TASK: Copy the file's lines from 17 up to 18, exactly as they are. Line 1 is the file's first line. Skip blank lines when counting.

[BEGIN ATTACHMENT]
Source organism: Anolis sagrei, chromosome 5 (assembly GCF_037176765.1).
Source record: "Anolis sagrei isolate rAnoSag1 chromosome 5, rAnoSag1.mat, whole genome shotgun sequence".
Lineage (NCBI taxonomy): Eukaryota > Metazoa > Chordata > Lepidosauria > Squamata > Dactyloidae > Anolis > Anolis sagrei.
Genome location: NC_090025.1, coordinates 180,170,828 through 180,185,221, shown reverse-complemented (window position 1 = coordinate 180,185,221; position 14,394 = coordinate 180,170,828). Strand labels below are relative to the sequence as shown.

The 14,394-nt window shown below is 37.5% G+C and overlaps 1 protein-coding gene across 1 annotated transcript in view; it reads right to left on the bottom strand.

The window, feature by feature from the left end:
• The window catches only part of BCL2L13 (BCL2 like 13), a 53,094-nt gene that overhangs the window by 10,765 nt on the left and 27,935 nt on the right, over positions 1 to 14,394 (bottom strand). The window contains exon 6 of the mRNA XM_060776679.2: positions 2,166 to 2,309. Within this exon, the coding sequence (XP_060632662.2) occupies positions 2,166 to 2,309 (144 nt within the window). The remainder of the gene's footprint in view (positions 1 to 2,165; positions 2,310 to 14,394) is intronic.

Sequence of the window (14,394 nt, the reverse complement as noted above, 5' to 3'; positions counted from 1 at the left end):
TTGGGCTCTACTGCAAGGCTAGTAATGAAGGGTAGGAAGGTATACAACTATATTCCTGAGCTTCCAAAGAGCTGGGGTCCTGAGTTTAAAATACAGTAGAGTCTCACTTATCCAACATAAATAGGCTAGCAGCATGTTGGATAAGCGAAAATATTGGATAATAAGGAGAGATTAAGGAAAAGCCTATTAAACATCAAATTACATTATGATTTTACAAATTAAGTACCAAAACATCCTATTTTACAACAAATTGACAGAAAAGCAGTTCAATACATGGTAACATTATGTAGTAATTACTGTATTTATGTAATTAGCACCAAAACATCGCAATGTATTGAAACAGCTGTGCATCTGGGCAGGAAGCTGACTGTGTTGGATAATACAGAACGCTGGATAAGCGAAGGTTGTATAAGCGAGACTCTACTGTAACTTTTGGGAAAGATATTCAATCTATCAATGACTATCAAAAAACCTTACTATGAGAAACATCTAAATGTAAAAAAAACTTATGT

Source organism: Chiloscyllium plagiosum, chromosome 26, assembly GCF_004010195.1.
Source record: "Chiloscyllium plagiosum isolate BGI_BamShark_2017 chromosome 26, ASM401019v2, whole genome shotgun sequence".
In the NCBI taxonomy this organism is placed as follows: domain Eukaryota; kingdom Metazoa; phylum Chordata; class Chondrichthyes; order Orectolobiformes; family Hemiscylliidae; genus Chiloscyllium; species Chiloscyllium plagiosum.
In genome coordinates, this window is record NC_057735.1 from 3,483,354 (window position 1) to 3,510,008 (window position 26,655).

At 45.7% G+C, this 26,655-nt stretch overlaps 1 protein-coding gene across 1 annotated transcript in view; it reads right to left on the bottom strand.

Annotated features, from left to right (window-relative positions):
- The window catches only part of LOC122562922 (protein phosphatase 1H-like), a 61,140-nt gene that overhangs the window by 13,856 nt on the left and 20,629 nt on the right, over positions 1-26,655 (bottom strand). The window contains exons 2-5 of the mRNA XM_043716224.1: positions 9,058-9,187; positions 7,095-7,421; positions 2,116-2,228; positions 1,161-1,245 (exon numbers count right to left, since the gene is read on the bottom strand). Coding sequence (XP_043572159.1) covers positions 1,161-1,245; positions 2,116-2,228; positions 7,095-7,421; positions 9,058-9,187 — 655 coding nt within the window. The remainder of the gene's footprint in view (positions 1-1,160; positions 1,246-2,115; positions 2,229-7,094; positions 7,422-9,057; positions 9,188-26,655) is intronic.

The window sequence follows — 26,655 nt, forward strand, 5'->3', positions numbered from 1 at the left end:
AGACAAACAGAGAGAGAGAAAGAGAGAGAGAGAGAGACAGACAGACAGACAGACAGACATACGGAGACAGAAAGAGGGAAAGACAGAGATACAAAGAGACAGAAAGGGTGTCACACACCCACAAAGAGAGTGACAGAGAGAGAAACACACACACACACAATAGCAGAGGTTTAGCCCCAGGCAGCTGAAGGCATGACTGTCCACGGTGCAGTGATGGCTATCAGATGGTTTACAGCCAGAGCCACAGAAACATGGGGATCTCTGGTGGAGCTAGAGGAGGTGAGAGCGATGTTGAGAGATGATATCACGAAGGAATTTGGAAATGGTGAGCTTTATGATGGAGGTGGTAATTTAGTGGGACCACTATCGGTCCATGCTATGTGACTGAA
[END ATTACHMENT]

The window sequence follows — 26,655 nt, forward strand, 5'->3', positions numbered from 1 at the left end:
AGACAAACAGAGAGAGAGAAAGAGAGAGAGAGAGAGACAGACAGACAGACAGACAGACATACGGAGACAGAAAGAGGGAAAGACAGAGATACAAAGAGACAGAAAGGGTGTCACACACCCACAAAGAGAGTGACAGAGAGAGAAACACACACACACACAATAGCAGAGGTTTAGCCCCAGGCAGCTGAAGGCATGACTGTCCACGGTGCAGTGATGGCTATCAGATGGTTTACAGCCAGAGCCACAGAAACATGGGGATCTCTGGTGGAGCTAGAGGAGGTGAGAGCGATGTTGAGAGATGATATCACGAAGGAATTTGGAAATGGTGAGCTTTATGATGGAGGTGGTAATTTAGTGGGACCACTATCGGTCCATGCTATGTGACTGAA